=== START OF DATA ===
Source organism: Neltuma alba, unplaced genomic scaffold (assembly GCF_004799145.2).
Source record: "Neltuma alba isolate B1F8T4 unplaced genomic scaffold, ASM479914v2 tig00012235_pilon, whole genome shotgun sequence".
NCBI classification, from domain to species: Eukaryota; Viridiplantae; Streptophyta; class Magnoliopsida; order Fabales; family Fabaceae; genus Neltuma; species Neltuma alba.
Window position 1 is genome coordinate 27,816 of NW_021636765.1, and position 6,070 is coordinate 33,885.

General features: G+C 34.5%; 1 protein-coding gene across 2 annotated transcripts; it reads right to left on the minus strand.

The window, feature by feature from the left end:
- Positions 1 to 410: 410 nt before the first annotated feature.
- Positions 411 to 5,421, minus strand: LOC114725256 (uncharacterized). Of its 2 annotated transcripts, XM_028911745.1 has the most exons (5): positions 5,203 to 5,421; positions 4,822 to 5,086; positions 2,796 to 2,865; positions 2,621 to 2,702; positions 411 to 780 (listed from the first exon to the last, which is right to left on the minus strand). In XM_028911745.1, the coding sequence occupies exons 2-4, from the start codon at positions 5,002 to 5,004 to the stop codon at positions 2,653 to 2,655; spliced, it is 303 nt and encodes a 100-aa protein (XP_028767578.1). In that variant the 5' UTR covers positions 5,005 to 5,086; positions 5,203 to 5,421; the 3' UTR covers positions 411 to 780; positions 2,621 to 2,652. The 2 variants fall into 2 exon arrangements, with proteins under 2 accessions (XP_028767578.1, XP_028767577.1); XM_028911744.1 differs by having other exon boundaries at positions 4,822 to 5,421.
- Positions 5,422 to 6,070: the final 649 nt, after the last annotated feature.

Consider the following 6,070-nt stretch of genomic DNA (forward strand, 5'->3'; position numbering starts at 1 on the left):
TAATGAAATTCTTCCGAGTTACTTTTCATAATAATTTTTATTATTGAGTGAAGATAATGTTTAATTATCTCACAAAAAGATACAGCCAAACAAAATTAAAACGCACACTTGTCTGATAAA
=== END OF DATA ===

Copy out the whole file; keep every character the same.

Source organism: Neltuma alba, unplaced genomic scaffold (assembly GCF_004799145.2).
Source record: "Neltuma alba isolate B1F8T4 unplaced genomic scaffold, ASM479914v2 tig00012235_pilon, whole genome shotgun sequence".
NCBI classification, from domain to species: Eukaryota; Viridiplantae; Streptophyta; class Magnoliopsida; order Fabales; family Fabaceae; genus Neltuma; species Neltuma alba.
Window position 1 is genome coordinate 27,816 of NW_021636765.1, and position 6,070 is coordinate 33,885.

General features: G+C 34.5%; 1 protein-coding gene across 2 annotated transcripts; it reads right to left on the minus strand.

The window, feature by feature from the left end:
- Positions 1 to 410: 410 nt before the first annotated feature.
- Positions 411 to 5,421, minus strand: LOC114725256 (uncharacterized). Of its 2 annotated transcripts, XM_028911745.1 has the most exons (5): positions 5,203 to 5,421; positions 4,822 to 5,086; positions 2,796 to 2,865; positions 2,621 to 2,702; positions 411 to 780 (listed from the first exon to the last, which is right to left on the minus strand). In XM_028911745.1, the coding sequence occupies exons 2-4, from the start codon at positions 5,002 to 5,004 to the stop codon at positions 2,653 to 2,655; spliced, it is 303 nt and encodes a 100-aa protein (XP_028767578.1). In that variant the 5' UTR covers positions 5,005 to 5,086; positions 5,203 to 5,421; the 3' UTR covers positions 411 to 780; positions 2,621 to 2,652. The 2 variants fall into 2 exon arrangements, with proteins under 2 accessions (XP_028767578.1, XP_028767577.1); XM_028911744.1 differs by having other exon boundaries at positions 4,822 to 5,421.
- Positions 5,422 to 6,070: the final 649 nt, after the last annotated feature.

Consider the following 6,070-nt stretch of genomic DNA (forward strand, 5'->3'; position numbering starts at 1 on the left):
TAATGAAATTCTTCCGAGTTACTTTTCATAATAATTTTTATTATTGAGTGAAGATAATGTTTAATTATCTCACAAAAAGATACAGCCAAACAAAATTAAAACGCACACTTGTCTGATAAA